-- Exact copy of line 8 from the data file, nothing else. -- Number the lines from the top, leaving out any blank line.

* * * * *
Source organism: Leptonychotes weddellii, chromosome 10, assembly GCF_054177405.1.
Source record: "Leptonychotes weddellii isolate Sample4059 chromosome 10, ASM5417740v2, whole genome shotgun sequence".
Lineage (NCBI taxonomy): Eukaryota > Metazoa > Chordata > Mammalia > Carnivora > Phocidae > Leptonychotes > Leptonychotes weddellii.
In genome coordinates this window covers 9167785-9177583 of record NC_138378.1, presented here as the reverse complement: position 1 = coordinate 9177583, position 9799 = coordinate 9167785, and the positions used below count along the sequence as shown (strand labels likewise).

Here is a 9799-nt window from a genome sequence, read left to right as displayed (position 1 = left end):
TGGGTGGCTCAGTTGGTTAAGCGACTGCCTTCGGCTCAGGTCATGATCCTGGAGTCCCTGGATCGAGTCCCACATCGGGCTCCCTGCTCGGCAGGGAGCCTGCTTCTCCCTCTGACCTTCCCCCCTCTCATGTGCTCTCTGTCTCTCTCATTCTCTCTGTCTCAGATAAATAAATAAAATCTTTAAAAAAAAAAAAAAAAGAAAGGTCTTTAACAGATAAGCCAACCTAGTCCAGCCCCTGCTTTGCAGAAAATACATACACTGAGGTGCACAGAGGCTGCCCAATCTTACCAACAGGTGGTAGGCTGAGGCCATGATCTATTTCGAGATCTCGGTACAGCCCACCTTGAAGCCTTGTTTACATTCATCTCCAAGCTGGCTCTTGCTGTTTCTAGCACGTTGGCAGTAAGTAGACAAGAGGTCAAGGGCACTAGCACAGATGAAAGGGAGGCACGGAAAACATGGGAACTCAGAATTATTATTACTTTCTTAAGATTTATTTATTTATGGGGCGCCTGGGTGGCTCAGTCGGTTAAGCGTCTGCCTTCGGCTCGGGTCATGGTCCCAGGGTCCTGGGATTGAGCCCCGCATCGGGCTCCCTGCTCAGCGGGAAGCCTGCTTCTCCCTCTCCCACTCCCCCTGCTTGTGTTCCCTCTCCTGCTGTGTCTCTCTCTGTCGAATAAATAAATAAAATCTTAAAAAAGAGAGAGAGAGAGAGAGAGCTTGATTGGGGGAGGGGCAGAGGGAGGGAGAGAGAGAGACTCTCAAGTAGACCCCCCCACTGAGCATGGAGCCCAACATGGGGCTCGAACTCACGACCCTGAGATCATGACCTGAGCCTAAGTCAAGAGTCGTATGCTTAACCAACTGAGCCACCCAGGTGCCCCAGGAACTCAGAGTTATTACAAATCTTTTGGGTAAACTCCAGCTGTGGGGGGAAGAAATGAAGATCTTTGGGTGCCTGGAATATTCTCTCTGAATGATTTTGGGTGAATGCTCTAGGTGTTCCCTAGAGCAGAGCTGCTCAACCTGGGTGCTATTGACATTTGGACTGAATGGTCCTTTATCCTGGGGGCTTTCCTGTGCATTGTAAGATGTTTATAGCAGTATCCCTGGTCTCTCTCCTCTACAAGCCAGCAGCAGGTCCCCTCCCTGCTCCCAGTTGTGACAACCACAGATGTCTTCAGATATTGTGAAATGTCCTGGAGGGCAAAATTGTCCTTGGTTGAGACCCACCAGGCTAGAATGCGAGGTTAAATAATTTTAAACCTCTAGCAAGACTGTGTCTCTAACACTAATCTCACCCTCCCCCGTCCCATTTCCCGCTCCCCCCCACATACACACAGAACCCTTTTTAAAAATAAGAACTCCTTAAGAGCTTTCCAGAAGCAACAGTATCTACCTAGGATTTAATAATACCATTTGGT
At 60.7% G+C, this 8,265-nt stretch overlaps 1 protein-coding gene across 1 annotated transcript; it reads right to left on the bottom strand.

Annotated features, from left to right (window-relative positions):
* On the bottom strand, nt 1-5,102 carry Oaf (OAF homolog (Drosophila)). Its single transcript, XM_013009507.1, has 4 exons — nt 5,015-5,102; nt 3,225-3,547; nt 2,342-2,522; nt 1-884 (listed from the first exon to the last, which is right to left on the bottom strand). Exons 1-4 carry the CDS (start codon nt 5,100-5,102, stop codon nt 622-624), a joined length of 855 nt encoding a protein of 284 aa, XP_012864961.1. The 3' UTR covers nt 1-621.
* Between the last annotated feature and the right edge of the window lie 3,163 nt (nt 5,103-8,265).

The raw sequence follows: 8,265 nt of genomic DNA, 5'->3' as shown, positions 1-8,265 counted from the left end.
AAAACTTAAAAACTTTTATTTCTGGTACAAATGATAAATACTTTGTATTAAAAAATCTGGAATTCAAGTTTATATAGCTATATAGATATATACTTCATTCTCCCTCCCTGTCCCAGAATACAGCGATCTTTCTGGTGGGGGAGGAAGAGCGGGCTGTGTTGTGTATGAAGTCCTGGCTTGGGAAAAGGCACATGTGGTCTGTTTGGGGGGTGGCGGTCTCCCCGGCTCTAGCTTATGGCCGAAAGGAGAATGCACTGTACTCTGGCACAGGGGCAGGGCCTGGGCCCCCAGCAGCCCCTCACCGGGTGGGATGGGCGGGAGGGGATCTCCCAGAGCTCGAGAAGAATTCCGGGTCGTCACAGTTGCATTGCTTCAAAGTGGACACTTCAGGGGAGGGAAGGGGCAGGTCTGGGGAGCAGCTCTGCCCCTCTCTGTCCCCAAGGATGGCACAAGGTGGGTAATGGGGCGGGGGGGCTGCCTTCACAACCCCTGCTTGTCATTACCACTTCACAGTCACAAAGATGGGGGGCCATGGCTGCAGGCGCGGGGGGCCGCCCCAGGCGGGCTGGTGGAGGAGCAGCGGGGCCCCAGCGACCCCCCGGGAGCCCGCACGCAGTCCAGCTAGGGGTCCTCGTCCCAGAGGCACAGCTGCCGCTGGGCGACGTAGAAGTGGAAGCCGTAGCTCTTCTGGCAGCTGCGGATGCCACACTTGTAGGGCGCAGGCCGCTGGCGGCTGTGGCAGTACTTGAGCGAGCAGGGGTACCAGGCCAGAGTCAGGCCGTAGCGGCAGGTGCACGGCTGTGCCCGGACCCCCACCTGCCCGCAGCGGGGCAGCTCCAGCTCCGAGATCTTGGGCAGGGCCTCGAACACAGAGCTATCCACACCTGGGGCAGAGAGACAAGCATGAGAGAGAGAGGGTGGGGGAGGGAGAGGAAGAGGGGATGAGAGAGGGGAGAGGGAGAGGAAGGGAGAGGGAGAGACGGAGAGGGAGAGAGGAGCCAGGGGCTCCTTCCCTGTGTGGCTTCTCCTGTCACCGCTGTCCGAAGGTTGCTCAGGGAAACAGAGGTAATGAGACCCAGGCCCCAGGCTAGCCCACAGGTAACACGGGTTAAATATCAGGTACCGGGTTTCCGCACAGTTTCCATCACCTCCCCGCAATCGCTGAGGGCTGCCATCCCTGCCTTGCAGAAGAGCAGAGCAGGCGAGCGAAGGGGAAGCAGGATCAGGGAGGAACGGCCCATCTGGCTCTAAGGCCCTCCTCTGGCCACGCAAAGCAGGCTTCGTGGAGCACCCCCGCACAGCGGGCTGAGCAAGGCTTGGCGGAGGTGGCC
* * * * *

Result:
Annotated features, from left to right (window-relative positions):